A common phrase to abide by in the New Year is “out with the old, in with the new.” FINRA’s 2022 Report on its Examination and Risk Monitoring Program (the “Report”), however, contains a combination of old and new priorities. We previously previewed the Report.
Old priorities, once again included, are: Anti-Money Laundering, Reg BI and Form CRS, and cybersecurity.
New risk areas include: firm short positions and fails-to-receive in municipal securities; trusted contact persons; funding portals and crowdfunding offerings, disclosure of routing information; and portfolio margin and intraday trading.
In general, FINRA breaks the Report down into four categories: (1) Firm Operations; (2) Communications and Sales; (3); Market Integrity; and (4) Financial Management. Within these categories, FINRA highlighted certain discrete topics. We discuss FINRA’s highlighted topics at greater length below.
REG BI AND FORM CRS
FINRA noted that it “expanded the scope of its reviews and testing relative to 2020 to execute a more comprehensive review of firms’ processes, practices and conduct in areas such as establishing and enforcing adequate written supervisory procedures (WSPs); filing, delivering and tracking accurate Forms CRS; making recommendations that adhere with Reg BI’s Care Obligation; identifying and mitigating conflicts of interest; and providing effective training to staff.”
FINRA also provided certain highlights (essentially firms’ failures) from its exam findings:
- Supervisory Practices not reasonably designed to achieve compliance with Reg BI and Form CRS;
- Failing to modify existing policies and procedures to reflect Reg BI’s requirements;
- Inadequate Staff Training;
- Form CRS Not Posted Properly on Website; and
- Misconstruing Obligation to File Form CRS.
CONSOLIDATED AUDIT TRAIL (CAT)
FINRA noted it will continue to evaluate firms that “receive or originate orders in National Market System (NMS) stocks, over-the-counter (OTC) equity securities and listed options for compliance with Securities Exchange Act of 1934 (Exchange Act) Rule 613 and the CAT NMS Plan FINRA Rule 6800 Series (Consolidated Audit Trail Compliance Rule) (collectively, CAT Rules).” The Report further addressed reporting CAT information to the Central Repository and preserving an effective supervision process.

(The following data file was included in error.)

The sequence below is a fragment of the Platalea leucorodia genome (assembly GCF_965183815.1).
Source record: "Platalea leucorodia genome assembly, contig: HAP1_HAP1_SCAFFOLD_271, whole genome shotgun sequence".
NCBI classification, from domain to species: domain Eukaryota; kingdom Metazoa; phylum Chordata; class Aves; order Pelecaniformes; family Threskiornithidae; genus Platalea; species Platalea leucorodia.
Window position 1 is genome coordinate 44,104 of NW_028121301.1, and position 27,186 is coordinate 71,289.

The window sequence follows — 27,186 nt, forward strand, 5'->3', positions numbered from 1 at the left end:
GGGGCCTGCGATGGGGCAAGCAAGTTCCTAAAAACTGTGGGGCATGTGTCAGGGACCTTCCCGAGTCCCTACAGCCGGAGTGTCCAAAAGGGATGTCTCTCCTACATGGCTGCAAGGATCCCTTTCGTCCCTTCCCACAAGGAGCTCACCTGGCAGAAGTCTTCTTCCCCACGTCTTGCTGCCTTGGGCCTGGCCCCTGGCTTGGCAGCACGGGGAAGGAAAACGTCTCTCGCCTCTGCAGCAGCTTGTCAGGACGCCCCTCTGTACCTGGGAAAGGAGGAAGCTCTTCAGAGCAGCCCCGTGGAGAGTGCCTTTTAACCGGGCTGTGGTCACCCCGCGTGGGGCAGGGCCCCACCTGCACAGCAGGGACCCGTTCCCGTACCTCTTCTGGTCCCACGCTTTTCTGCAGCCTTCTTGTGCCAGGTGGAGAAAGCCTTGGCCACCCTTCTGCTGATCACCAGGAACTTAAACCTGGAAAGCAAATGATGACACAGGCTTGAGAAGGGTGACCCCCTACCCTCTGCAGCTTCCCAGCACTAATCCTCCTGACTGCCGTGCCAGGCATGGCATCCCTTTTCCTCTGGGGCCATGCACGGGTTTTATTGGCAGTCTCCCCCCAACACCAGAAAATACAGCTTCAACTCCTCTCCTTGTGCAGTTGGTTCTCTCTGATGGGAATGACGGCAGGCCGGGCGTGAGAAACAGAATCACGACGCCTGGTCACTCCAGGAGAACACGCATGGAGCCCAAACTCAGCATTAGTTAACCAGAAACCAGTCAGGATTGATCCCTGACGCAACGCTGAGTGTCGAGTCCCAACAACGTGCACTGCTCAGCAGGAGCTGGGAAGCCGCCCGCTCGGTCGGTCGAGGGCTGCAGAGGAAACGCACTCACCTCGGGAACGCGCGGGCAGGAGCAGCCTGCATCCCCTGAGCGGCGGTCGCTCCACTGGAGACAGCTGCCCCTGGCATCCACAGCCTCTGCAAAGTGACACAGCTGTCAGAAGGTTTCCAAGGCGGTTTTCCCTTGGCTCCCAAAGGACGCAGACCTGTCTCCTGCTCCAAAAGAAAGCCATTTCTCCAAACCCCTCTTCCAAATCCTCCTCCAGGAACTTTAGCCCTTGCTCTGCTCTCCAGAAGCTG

Order Handling, Best Execution and Conflicts of Interest
FINRA noted that one of its “cornerstone” activities was “assessing firms’ compliance with their best execution obligations under FINRA Rule 5310.” FINRA further noted that it launched a “targeted exam” to assess the impact of zero commission model firms have adopted. FINRA stated it will release the results of this exam in the future.
FINRA also stated it is focusing on firms’ compliance with Rule 606 of Regulation NMS, “which requires broker-dealers to disclose information regarding the handling of their customers’ orders in NMS stocks and listed options.”
FINRA noted that mobile apps “raise novel questions and potential concerns, such as whether they encourage retail investors to engage in trading activities and strategies that may not be consistent with their investment goals or risk tolerance, and how the apps’ interface designs could influence investor behavior.”
FINRA noted these apps can cause signification problems relating to communications with customers, particularly concerning account openings. Recognizing this, FINRA initiated a targeted exam relating to firms’ management of their obligations related to information collected from those customers and other individuals who may provide data to firms.” FINRA will share these results in the future.
FINRA will continue to review firms’ “communications and disclosures made to customers in relation to complex products, and will review customer account activity to assess whether firms’ recommendations regarding these products are in the best interest of the retail customer given their investment profile and the potential risks, rewards and costs associated with the recommendation.”
FINRA mentioned it launched an exam in 2020 to review firms’ practices and controls concerning the opening of option accounts. FINRA again noted it will share these results in the future.
In 2021, FINRA noted an increase in the “number and sophistication” of cybersecurity threats. These included phishing campaigns from phony emails purporting to be from FINRA.
FINRA noted it issued additional regulatory guidance on a number of issues, including: (a) the increase of fraudsters utilizing compromised registered representative or employee email accounts to execute transactions or move money; (b) bad actors using customer information to gain unauthorized entry to customers’ email accounts, online brokerage accounts or both; and (c) using synthetic identities to fraudulently open new accounts. FINRA stated it will continue to assess firms’ programs to protect sensitive customer and firm information, as well as share effective practices firms can employ to protect their customers and themselves.
Special Purpose Acquisition Companies (SPACs)
FINRA noted “another topic that has received significant attention is the increased use of Special Purpose Acquisition Companies (SPACs) to bring companies public.” While FINRA recognized their utility, in October 2021 it launched an exam to “explore a range of issues, including how firms manage potential conflicts of interest in SPACs, whether firms are performing adequate due diligence on merger targets and if firms are providing adequate disclosures to customers.” FINRA has yet to disclose these findings.
The takeaway from the nearly 60-page Report is clear: firms will do well to ensure its compliance with all priorities, but especially with respect to the above highlighted ones. The good news is that while no one likes exams, at least FINRA’s is an open-book exam.